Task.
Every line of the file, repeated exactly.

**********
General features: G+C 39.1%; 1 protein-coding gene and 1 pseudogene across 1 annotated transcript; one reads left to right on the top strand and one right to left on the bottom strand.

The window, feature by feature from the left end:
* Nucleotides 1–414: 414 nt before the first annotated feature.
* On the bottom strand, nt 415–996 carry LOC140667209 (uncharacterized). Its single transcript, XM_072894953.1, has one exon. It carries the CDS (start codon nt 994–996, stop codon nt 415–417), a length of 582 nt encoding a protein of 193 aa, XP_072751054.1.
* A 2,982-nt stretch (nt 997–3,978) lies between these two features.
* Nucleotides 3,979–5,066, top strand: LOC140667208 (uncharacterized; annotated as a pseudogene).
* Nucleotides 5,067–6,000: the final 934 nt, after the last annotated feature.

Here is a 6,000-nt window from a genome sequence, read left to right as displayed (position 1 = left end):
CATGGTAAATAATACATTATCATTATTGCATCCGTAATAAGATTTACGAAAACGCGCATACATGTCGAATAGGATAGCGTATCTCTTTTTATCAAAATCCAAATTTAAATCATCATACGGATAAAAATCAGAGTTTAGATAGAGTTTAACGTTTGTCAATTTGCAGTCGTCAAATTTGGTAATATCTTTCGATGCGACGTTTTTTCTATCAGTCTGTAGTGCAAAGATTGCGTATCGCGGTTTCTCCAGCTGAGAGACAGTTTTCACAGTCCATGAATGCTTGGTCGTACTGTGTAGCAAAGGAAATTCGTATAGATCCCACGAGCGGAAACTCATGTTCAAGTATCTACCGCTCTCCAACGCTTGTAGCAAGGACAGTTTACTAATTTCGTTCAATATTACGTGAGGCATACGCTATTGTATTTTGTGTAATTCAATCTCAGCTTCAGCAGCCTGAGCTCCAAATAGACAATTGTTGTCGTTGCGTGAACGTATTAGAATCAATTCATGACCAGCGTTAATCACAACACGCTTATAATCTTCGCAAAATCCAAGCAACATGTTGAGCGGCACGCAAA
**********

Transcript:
General features: G+C 39.1%; 1 protein-coding gene and 1 pseudogene across 1 annotated transcript; one reads left to right on the top strand and one right to left on the bottom strand.

The window, feature by feature from the left end:
* Nucleotides 1–414: 414 nt before the first annotated feature.
* On the bottom strand, nt 415–996 carry LOC140667209 (uncharacterized). Its single transcript, XM_072894953.1, has one exon. It carries the CDS (start codon nt 994–996, stop codon nt 415–417), a length of 582 nt encoding a protein of 193 aa, XP_072751054.1.
* A 2,982-nt stretch (nt 997–3,978) lies between these two features.
* Nucleotides 3,979–5,066, top strand: LOC140667208 (uncharacterized; annotated as a pseudogene).
* Nucleotides 5,067–6,000: the final 934 nt, after the last annotated feature.

Here is a 6,000-nt window from a genome sequence, read left to right as displayed (position 1 = left end):
CATGGTAAATAATACATTATCATTATTGCATCCGTAATAAGATTTACGAAAACGCGCATACATGTCGAATAGGATAGCGTATCTCTTTTTATCAAAATCCAAATTTAAATCATCATACGGATAAAAATCAGAGTTTAGATAGAGTTTAACGTTTGTCAATTTGCAGTCGTCAAATTTGGTAATATCTTTCGATGCGACGTTTTTTCTATCAGTCTGTAGTGCAAAGATTGCGTATCGCGGTTTCTCCAGCTGAGAGACAGTTTTCACAGTCCATGAATGCTTGGTCGTACTGTGTAGCAAAGGAAATTCGTATAGATCCCACGAGCGGAAACTCATGTTCAAGTATCTACCGCTCTCCAACGCTTGTAGCAAGGACAGTTTACTAATTTCGTTCAATATTACGTGAGGCATACGCTATTGTATTTTGTGTAATTCAATCTCAGCTTCAGCAGCCTGAGCTCCAAATAGACAATTGTTGTCGTTGCGTGAACGTATTAGAATCAATTCATGACCAGCGTTAATCACAACACGCTTATAATCTTCGCAAAATCCAAGCAACATGTTGAGCGGCACGCAAA